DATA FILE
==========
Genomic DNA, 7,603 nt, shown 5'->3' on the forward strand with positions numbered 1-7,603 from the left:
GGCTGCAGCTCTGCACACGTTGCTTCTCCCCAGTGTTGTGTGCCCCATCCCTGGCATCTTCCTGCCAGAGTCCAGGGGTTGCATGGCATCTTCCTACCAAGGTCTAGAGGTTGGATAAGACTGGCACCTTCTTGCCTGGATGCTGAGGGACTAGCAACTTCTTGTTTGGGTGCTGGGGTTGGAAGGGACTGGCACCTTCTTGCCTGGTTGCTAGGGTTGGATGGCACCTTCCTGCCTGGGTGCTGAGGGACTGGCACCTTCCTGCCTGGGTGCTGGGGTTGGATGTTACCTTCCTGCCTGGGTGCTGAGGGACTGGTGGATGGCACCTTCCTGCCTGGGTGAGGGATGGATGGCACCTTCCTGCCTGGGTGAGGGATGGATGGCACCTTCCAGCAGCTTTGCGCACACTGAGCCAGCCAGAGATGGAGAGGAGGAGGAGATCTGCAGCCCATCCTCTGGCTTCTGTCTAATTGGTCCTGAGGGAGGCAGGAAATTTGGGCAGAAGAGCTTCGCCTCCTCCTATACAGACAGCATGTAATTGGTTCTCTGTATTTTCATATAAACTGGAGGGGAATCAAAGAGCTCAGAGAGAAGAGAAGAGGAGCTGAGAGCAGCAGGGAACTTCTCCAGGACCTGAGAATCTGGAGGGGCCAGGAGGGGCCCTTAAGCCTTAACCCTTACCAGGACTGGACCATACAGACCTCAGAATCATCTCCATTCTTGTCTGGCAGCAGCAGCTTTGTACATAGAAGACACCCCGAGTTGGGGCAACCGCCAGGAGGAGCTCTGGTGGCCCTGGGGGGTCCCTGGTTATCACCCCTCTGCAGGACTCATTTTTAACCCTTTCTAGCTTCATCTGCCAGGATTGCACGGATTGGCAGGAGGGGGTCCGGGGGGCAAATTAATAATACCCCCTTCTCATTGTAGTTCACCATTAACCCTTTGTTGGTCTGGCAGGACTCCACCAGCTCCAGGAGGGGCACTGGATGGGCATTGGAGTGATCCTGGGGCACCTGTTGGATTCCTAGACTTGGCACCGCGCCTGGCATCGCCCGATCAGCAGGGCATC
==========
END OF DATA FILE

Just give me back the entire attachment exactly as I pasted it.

Genomic DNA, 7,603 nt, shown 5'->3' on the forward strand with positions numbered 1-7,603 from the left:
GGCTGCAGCTCTGCACACGTTGCTTCTCCCCAGTGTTGTGTGCCCCATCCCTGGCATCTTCCTGCCAGAGTCCAGGGGTTGCATGGCATCTTCCTACCAAGGTCTAGAGGTTGGATAAGACTGGCACCTTCTTGCCTGGATGCTGAGGGACTAGCAACTTCTTGTTTGGGTGCTGGGGTTGGAAGGGACTGGCACCTTCTTGCCTGGTTGCTAGGGTTGGATGGCACCTTCCTGCCTGGGTGCTGAGGGACTGGCACCTTCCTGCCTGGGTGCTGGGGTTGGATGTTACCTTCCTGCCTGGGTGCTGAGGGACTGGTGGATGGCACCTTCCTGCCTGGGTGAGGGATGGATGGCACCTTCCTGCCTGGGTGAGGGATGGATGGCACCTTCCAGCAGCTTTGCGCACACTGAGCCAGCCAGAGATGGAGAGGAGGAGGAGATCTGCAGCCCATCCTCTGGCTTCTGTCTAATTGGTCCTGAGGGAGGCAGGAAATTTGGGCAGAAGAGCTTCGCCTCCTCCTATACAGACAGCATGTAATTGGTTCTCTGTATTTTCATATAAACTGGAGGGGAATCAAAGAGCTCAGAGAGAAGAGAAGAGGAGCTGAGAGCAGCAGGGAACTTCTCCAGGACCTGAGAATCTGGAGGGGCCAGGAGGGGCCCTTAAGCCTTAACCCTTACCAGGACTGGACCATACAGACCTCAGAATCATCTCCATTCTTGTCTGGCAGCAGCAGCTTTGTACATAGAAGACACCCCGAGTTGGGGCAACCGCCAGGAGGAGCTCTGGTGGCCCTGGGGGGTCCCTGGTTATCACCCCTCTGCAGGACTCATTTTTAACCCTTTCTAGCTTCATCTGCCAGGATTGCACGGATTGGCAGGAGGGGGTCCGGGGGGCAAATTAATAATACCCCCTTCTCATTGTAGTTCACCATTAACCCTTTGTTGGTCTGGCAGGACTCCACCAGCTCCAGGAGGGGCACTGGATGGGCATTGGAGTGATCCTGGGGCACCTGTTGGATTCCTAGACTTGGCACCGCGCCTGGCATCGCCCGATCAGCAGGGCATC